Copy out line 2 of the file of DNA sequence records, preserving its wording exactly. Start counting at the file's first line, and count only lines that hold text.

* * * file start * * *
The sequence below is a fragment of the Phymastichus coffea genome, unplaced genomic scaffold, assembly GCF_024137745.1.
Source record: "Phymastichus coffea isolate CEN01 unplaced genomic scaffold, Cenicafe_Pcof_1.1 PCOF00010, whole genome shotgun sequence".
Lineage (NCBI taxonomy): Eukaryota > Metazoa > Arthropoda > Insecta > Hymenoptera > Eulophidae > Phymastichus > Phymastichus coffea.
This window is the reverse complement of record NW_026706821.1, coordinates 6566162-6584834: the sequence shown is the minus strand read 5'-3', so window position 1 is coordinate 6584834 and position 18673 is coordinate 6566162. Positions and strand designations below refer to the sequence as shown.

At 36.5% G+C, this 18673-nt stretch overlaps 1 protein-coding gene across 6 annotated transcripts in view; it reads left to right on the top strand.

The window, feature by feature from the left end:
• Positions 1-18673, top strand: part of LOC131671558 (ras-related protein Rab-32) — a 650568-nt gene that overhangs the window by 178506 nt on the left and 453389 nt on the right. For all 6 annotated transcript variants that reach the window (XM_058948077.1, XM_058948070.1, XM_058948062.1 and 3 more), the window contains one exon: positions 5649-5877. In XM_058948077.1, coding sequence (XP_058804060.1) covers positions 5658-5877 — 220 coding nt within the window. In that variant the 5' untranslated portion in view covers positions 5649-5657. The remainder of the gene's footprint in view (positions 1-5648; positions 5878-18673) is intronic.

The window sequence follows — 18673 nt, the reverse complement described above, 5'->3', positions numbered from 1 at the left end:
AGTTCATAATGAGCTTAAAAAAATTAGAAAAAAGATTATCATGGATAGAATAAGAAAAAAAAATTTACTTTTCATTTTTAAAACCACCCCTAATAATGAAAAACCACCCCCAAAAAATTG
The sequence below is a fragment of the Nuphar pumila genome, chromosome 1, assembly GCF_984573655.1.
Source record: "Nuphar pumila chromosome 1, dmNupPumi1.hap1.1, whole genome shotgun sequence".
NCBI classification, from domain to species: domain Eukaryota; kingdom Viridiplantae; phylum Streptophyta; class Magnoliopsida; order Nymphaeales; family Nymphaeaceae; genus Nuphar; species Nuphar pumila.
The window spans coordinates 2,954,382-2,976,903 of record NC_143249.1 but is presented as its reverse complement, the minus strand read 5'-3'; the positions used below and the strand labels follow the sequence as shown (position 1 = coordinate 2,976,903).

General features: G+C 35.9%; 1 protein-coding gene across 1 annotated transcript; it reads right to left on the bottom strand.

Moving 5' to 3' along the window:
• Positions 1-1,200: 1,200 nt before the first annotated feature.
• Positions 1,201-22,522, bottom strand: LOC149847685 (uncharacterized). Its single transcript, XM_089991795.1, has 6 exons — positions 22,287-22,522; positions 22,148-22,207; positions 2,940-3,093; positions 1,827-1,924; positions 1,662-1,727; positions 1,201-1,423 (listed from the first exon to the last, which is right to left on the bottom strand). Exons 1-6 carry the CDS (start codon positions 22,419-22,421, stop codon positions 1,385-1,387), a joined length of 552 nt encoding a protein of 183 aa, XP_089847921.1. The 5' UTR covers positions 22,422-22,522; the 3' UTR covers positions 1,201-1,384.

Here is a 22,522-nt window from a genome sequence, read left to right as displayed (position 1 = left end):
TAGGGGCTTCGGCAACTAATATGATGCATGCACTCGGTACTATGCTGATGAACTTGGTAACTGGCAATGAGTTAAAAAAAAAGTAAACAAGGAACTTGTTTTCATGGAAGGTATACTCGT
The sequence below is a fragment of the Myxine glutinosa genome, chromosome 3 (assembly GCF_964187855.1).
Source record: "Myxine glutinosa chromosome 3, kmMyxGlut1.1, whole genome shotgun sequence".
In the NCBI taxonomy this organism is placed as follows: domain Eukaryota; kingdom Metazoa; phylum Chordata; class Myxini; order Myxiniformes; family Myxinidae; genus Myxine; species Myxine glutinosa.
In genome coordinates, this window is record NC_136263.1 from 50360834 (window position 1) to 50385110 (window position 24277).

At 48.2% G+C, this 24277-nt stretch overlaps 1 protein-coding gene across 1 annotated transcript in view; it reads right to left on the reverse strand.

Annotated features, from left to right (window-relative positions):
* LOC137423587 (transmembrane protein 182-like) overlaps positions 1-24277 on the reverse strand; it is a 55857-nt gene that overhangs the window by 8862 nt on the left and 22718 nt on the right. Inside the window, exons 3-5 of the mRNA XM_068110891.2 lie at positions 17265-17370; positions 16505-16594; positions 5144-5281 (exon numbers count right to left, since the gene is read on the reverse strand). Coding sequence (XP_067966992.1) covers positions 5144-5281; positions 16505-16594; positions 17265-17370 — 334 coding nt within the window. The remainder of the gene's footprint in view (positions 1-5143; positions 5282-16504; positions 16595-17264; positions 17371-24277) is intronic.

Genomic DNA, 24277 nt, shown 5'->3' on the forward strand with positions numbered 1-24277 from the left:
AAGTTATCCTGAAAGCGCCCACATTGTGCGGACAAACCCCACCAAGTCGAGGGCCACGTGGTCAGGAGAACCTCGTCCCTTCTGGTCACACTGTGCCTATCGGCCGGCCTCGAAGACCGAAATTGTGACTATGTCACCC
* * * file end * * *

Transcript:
Source record: "Phymastichus coffea isolate CEN01 unplaced genomic scaffold, Cenicafe_Pcof_1.1 PCOF00010, whole genome shotgun sequence".